2.4 Hurricane Katrina and the social harm approach
In the social harm approach, attention is drawn to a number of problems with a legalistic approach for how we understand and respond to events such as Hurricane Katrina (Matthews and Kauzlarich, 2007). For example, it is argued that, historically, it has proven very difficult to prosecute organizations, like states, for criminal offences as criminal law typically focuses on individual actors, while the harmful actions of collective entities, such as states or corporations, are rarely viewed as crimes or sanctioned as such. It can also be argued that the focus on individual, legalistic approaches leaves little space for considering the broader social and political contexts in which harms occur.
In the case of Hurricane Katrina, a legalistic approach does not take account of the structural inequality which can be seen to have played a key role in causing disadvantaged social groups to experience harm. As suggested by evidence previously cited, inequalities in resources were crucial in determining who could avoid the most serious consequences of the hurricane and who could not. A legalistic approach may also not take account of harms resulting from the inadequacy of responses by the state even where it was acting within the law. Inequalities in power were arguably important in determining which groups were able to get assistance from the state and which were not. This might also mean that even where there are legal mechanisms for pursuing support or compensation, inequality might make access to such legal mechanisms difficult or impossible for some people.
A focus on social harm is argued by zemiologists to be more useful as it draws attention to the problematic assumptions underlying legalistic approaches and criminology as a whole. A social harm approach also encourages the consideration of a broad range of acts which result in harm, and the structures which facilitate them, whether or not they breach any formal law. Taking this approach could not only enable the recognition of harms (including those not formally classified as ‘crimes’), but also potentially identify or recommend new policies and practices to tackle the underlying structural violence.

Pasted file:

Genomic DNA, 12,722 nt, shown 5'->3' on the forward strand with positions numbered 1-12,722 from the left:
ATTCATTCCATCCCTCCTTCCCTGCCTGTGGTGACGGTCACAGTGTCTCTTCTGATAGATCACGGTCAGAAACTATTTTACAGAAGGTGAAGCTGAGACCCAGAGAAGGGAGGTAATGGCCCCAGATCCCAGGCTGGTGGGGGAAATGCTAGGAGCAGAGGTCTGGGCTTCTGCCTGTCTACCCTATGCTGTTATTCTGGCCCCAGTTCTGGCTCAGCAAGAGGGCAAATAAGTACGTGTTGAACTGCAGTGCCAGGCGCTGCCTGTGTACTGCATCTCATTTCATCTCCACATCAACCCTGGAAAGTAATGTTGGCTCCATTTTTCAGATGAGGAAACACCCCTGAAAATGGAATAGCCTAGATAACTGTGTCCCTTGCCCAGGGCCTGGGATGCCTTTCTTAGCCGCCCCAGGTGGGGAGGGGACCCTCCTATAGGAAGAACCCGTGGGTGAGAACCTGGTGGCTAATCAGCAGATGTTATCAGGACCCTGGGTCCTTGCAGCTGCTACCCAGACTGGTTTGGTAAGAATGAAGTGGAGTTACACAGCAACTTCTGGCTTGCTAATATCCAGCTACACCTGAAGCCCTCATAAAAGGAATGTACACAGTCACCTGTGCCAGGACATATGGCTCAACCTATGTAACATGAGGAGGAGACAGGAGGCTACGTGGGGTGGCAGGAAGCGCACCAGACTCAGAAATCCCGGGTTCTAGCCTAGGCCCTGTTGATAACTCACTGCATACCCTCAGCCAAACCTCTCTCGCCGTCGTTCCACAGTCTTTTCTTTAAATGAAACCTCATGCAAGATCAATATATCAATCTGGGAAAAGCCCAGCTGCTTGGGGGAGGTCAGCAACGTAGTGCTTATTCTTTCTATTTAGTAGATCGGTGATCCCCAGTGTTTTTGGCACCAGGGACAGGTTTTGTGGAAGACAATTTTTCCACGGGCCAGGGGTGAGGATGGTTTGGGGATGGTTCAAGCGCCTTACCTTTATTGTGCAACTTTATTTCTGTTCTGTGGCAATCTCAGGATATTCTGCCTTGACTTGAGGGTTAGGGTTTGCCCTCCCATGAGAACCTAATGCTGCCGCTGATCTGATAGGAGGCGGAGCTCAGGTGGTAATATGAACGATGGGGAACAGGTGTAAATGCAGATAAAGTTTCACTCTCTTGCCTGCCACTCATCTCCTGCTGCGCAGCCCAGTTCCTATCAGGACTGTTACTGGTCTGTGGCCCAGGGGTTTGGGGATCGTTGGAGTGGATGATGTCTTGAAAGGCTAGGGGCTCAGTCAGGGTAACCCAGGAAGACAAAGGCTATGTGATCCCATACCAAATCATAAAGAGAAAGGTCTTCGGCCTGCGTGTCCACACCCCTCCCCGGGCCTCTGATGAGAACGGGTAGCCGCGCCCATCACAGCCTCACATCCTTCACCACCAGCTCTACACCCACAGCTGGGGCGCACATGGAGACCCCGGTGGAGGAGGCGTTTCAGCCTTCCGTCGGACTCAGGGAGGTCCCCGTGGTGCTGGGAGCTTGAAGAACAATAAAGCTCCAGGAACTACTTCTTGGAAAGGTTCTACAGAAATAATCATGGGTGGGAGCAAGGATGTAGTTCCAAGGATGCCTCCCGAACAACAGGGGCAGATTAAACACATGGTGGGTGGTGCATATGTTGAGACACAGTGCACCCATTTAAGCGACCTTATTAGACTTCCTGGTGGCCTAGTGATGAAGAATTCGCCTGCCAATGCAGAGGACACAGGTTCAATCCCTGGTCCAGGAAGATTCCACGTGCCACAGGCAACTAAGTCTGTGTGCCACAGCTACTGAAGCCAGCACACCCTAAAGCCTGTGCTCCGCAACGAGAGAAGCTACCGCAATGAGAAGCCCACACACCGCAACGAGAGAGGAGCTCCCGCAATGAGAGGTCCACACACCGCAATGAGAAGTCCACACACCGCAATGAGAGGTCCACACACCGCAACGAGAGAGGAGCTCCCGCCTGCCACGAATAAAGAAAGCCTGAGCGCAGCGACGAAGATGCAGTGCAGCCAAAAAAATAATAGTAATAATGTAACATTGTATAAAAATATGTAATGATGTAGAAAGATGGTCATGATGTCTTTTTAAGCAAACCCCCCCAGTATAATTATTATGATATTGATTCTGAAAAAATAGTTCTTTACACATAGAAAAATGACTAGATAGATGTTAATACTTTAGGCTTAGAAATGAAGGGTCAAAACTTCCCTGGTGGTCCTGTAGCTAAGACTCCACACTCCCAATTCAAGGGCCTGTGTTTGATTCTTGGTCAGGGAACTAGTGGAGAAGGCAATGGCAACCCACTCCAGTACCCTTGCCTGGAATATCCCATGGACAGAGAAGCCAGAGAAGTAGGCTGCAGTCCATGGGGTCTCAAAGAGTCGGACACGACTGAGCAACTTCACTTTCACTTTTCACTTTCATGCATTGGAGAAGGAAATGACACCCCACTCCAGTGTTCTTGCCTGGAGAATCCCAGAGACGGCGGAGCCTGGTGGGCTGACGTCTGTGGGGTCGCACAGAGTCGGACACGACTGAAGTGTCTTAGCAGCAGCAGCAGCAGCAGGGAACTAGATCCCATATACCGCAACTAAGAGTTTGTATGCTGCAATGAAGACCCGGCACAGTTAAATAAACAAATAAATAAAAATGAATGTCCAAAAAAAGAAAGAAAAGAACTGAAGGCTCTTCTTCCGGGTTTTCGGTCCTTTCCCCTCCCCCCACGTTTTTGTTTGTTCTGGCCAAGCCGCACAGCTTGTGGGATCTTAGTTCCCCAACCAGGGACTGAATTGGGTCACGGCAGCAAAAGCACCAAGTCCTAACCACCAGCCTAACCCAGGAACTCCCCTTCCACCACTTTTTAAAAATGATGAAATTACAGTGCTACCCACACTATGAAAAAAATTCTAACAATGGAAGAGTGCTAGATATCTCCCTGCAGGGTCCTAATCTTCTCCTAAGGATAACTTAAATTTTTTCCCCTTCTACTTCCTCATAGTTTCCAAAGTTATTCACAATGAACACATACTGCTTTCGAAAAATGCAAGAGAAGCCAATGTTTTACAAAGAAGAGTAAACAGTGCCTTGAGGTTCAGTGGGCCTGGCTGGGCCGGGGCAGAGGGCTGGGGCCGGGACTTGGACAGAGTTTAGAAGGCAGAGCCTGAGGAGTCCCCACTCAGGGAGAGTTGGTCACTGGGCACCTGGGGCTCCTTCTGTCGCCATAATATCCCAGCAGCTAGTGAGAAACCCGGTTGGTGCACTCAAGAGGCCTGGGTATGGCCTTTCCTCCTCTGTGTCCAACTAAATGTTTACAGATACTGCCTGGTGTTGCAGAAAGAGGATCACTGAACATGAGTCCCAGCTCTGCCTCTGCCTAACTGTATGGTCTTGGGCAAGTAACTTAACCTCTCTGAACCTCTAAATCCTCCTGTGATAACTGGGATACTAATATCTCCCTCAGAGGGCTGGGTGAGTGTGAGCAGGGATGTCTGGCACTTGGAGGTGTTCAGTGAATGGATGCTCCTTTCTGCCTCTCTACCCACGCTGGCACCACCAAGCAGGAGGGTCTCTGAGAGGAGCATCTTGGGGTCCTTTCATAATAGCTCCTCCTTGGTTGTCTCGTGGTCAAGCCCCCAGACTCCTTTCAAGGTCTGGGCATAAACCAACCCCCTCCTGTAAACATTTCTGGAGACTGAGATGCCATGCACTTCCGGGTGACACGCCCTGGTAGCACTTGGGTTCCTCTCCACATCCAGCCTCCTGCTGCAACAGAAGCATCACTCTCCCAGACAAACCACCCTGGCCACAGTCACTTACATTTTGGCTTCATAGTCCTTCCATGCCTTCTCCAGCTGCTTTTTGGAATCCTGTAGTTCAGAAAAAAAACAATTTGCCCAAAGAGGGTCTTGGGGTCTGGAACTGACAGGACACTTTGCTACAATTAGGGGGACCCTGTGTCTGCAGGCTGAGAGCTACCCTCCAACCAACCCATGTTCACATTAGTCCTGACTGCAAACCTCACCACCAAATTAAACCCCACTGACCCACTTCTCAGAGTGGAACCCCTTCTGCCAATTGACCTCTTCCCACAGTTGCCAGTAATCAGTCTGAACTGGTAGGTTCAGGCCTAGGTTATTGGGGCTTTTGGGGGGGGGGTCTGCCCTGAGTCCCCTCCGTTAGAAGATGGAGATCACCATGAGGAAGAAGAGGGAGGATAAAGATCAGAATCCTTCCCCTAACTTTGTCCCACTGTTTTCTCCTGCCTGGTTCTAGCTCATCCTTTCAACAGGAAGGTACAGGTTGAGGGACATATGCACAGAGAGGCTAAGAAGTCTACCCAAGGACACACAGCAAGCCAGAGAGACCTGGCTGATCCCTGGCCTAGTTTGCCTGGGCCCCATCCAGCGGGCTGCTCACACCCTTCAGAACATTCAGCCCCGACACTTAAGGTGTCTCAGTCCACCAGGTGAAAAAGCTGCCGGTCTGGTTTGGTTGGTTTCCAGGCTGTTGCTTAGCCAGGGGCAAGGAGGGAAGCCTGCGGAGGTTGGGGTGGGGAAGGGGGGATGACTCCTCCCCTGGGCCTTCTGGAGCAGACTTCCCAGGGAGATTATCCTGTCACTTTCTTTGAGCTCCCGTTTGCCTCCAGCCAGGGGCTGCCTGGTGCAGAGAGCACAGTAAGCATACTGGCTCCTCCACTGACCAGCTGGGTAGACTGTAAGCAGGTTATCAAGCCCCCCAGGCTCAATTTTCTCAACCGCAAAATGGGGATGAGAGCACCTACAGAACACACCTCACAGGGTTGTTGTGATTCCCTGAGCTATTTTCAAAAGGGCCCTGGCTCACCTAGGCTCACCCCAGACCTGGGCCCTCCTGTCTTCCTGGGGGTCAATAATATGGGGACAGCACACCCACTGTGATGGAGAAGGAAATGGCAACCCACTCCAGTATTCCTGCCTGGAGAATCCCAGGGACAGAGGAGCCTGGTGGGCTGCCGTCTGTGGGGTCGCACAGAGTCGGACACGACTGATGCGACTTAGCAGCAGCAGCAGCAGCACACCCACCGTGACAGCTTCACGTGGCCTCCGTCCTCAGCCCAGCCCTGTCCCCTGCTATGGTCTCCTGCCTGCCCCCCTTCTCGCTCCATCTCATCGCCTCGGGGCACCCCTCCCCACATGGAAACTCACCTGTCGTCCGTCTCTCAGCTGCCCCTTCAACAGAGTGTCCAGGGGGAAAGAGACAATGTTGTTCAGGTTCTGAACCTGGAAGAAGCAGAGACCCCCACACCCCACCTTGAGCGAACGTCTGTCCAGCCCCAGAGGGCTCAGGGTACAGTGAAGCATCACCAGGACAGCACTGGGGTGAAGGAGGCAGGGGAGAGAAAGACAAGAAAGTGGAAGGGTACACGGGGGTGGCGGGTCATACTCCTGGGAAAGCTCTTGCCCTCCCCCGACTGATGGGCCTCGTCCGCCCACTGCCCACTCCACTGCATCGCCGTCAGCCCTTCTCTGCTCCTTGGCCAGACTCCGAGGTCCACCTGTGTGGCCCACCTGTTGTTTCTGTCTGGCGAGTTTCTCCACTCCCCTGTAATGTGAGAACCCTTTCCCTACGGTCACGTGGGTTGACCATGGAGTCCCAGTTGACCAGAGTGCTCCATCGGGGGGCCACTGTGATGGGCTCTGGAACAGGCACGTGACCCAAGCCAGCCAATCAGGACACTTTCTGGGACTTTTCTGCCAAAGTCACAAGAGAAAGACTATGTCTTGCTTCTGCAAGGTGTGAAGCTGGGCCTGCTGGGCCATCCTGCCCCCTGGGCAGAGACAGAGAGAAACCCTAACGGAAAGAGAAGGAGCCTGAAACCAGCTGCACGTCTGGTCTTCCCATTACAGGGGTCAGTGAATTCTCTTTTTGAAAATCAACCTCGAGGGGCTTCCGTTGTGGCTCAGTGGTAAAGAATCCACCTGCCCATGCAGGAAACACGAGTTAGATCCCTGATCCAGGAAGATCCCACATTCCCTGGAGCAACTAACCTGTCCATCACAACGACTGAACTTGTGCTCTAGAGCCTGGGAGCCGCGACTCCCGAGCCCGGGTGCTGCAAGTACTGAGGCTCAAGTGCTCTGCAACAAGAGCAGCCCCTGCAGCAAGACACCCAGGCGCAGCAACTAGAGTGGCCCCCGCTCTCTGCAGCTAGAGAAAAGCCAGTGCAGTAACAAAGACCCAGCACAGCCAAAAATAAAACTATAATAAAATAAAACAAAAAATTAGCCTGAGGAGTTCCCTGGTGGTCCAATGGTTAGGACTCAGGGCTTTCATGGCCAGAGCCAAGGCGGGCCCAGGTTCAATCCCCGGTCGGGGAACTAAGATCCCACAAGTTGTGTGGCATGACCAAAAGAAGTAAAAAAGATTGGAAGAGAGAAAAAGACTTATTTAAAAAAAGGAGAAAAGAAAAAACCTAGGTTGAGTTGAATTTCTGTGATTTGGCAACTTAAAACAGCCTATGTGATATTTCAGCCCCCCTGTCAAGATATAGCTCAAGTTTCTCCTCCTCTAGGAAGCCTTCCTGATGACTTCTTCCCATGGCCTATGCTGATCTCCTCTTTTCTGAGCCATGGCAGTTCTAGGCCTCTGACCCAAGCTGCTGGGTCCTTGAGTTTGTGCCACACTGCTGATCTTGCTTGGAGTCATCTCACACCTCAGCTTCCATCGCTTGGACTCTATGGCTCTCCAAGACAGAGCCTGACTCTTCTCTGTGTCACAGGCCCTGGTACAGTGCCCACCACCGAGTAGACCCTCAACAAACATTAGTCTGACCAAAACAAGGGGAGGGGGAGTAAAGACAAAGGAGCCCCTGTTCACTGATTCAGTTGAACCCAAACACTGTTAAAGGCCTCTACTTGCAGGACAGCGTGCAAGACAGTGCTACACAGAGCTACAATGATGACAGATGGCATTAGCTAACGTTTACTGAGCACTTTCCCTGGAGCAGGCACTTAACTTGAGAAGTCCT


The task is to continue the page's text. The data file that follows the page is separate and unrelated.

Activity 4 Reflecting on a legalistic versus social harm approach
Having considered both the legalistic and social harm approaches to studying disasters such as Hurricane Katrina, reflect on the questions shown below, making notes in the box provided. You may find it helpful to review Figure 5 (shown above this activity) of a demonstration in New Orleans in 2007, and the following two quotations from the news media:
Black survivors of Hurricane Katrina said Tuesday that racism contributed to the slow disaster response, at times likening themselves in emotional congressional testimony to victims of genocide and the Holocaust.
Ten months after the [sic] Katrina, at least 80 percent of public housing in New Orleans remains closed. Six of ten of the largest public housing developments in the city are shuttered, with the other four in various states of repair. Fewer than 1,000 of the 5,100 families who lived in the older housing developments before the storm have returned, according to the Housing Authority of New Orleans.
- What kinds of harms would seem to be evidenced from this image and the extracts?
- How might these be interpreted as ‘structural violence’?
- What might be the advantages of examining some of these harms as potential ‘state crimes’?
- Do you think that there are any limitations of the social harm approach?
As previously, there is no right or wrong answer. However, it could be argued that both approaches have advantages as well as disadvantages. All three pieces of evidence shown above (the photo and the two quotations) suggest significant concerns about inequality and justice in the aftermath of Hurricane Katrina, and that would suggest that there was some awareness about the problems faced by victims, particularly black victims. For example, there was concern about the length of time it took before some poorer victims were able to return to New Orleans, and there were even accusations of genocide as a result of claims that many former residents were unable to move back due to rebuilding and gentrification (also referred to as ‘the war on the poor’ in the protestor poster). It could be argued that a legalistic approach, for example in terms of alleged state crimes, had the potential to bring those responsible for the suffering of poor communities in the aftermath of Hurricane Katrina to justice and to provide compensation. On the other hand, the social harm approach could be seen as useful for highlighting an alternative approach to justice which draws attention to wider inequalities (within but also beyond the city of New Orleans) and the harms that were suffered as a result of these inequalities. This approach also raises questions about the legitimacy of political and social systems which fail to address what Galtung has termed ‘structural violence’, for example, in failing to effectively combat racism or to either protect or replace the housing of the more disadvantaged neighbourhoods of New Orleans.